UEN Security Office
Technical Services Support Center (TSSC)
Eccles Broadcast Center
101 Wasatch Drive
Salt Lake City, UT 84112
(801) 585-6105 (fax)
UETN Board FAQ for New Members
Where can I find information about UETN’s services, organization, finances and goals?
Where did UEN (now UETN) come from?
Experiments with distance learning via closed circuit TV were conceived at the University of Utah as early as 1956. An analog microwave system started in 1978. The Utah Legislature formally established UEN as the statewide delivery system for education in Utah in 1989. Today high-speed fiber-optic technology has replaced most microwave, and UETN now connects all Utah school districts, schools and higher education institutions.
What is the relationship of UETN with the University of Utah?
UETN is a state-supported public/private partnership headquartered at the University of Utah. UETN achieves administrative efficiencies by sharing broadcast personnel and resources with KUED. It relies on University of Utah human resources, payroll, purchasing and other administrative functions. Appropriations and grants flow through the U of U. UETN employees receive pay and benefits consistent with higher education employees at the U of U. The CIO of the University of Utah/Utah System of Higher Education sits on the UETN Board, which is otherwise independent of the University of Utah.
What do UETN Board members do?
Prepare for meetings by reviewing materials provided in advance and attend meetings: UETN prepares briefings and provides information on current issues through board meeting materials publicly available on the About UETN webpage. UETN then depends on board members to review the materials, solicit input from constituents and provide representative comments and recommendations through their meetings and interaction with UETN leadership.
Represent their constituencies: Appointees represent the diverse interests of urban and rural schools, charters, research and teaching universities, health care providers, technologists, administrators, instructors and staff, etc. A key understanding for new board members is that they represent stakeholders and issues that are relevant across the state. They have a responsibility to be informed of the needs of their constituents broadly across the state rather than from a single profession, institution, district, clinic or hospital.
Represent needs and evaluate relative importance of those needs: Board members bring needs and opportunities to the attention of the board on behalf of their constituents. UETN staff members then use their professional expertise to determine how to best meet the needs and resolve the issues presented by the board. UETN’s executive director determines the appropriate fit for various needs and projects within UETN’s mission and resources.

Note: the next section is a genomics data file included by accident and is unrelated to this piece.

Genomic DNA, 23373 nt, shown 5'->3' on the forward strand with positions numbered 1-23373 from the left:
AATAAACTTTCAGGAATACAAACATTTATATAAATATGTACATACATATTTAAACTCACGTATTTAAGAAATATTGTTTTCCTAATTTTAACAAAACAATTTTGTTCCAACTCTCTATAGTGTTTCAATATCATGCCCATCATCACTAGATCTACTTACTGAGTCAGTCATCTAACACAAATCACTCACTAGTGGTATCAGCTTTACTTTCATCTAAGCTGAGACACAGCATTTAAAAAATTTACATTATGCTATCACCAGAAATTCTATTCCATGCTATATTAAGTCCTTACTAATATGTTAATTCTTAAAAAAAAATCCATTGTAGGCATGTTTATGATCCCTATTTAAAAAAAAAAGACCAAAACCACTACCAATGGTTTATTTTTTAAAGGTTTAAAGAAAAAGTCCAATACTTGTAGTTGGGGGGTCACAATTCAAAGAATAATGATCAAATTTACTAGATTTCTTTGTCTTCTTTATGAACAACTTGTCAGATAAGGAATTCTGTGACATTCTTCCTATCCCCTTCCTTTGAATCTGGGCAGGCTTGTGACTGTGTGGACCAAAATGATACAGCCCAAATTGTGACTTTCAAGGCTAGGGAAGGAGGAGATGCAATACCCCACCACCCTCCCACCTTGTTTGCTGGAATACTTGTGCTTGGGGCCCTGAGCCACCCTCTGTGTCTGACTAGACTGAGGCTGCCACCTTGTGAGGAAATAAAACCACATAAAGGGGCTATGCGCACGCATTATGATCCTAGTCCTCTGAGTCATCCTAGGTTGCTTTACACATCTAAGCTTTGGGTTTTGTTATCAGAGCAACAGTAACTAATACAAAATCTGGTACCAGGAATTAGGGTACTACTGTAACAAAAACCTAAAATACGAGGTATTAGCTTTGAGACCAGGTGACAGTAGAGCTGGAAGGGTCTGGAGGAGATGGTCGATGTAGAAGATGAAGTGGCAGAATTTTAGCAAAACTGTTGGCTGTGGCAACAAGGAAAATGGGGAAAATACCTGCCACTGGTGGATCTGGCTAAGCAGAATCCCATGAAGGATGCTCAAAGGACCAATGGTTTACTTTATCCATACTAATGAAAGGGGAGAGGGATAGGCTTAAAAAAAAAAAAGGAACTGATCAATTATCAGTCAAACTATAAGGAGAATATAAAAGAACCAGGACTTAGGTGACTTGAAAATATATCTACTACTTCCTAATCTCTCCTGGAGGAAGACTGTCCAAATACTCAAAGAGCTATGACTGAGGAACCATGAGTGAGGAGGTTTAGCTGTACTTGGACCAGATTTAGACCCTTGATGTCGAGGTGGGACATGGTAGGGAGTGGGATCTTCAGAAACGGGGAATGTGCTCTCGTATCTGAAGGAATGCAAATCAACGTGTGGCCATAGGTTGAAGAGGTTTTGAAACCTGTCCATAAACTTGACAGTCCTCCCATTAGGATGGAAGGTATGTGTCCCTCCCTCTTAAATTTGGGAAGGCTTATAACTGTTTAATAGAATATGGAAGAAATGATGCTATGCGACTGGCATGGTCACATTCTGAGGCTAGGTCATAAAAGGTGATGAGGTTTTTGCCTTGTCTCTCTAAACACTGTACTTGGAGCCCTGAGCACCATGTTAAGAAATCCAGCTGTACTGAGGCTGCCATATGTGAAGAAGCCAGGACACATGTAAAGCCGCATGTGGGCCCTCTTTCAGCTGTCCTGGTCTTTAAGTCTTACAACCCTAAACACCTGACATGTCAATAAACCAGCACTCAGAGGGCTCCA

Provide high-level financial oversight and budget approval: UETN’s conscientious accounting staff have earned praise from federal auditors for the carefully detailed and transparent use of funds they administer. However, as in any government organization multiple checks and balances are necessary to maximize taxpayer investment. Board members are responsible to become familiar with the top level of UETN’s income sources and expenses and to maintain confidence in UETN’s appropriate allocation of state and other funds within the organization. They have a responsibility to exercise vigilance on behalf of their constituents and Utah citizens to ensure accountability and transparency in UETN’s budget reporting. As with needs and priorities, board members’ can focus on oversight and approval, allowing UETN’s expert accounting and administrative staff to appropriately navigate internal and state purchasing processes and distribution of specific funds (i.e. grant monies). UETN’s executive leadership team carries the responsibility to ensure that departments and projects are allocated the resources required to support stakeholders’ issues and expectations.
Represent and support UETN’s mission and priorities: Because UETN depends upon state funding it is critical that Utah educators and citizens recognize the value we provide. Board members represent a primary channel of communication with those whom UETN serves. Two-way communication is essential. UETN depends upon board members to ensure we meet constituent needs, but also to ensure that people are aware of the quality and value of services they receive from UETN. Board members can help citizens and legislators throughout Utah recognize UETN as a critical source of education technology leadership and economic value.
From year to year we require board members to actively promote UETN’s interests in contact with law makers, and to assist UETN staff in conveying consistent, effective messaging of our accomplishments and needs throughout the legislative season.
From day to day, board members should serve as UETN advocates by sharing our accomplishments and raising awareness of our services with their professional and personal contacts. UETN depends upon board members to both bring in suggestions and issues and also carry back important information, key initiatives and inspiring stories about what we do for education and telehealth in Utah.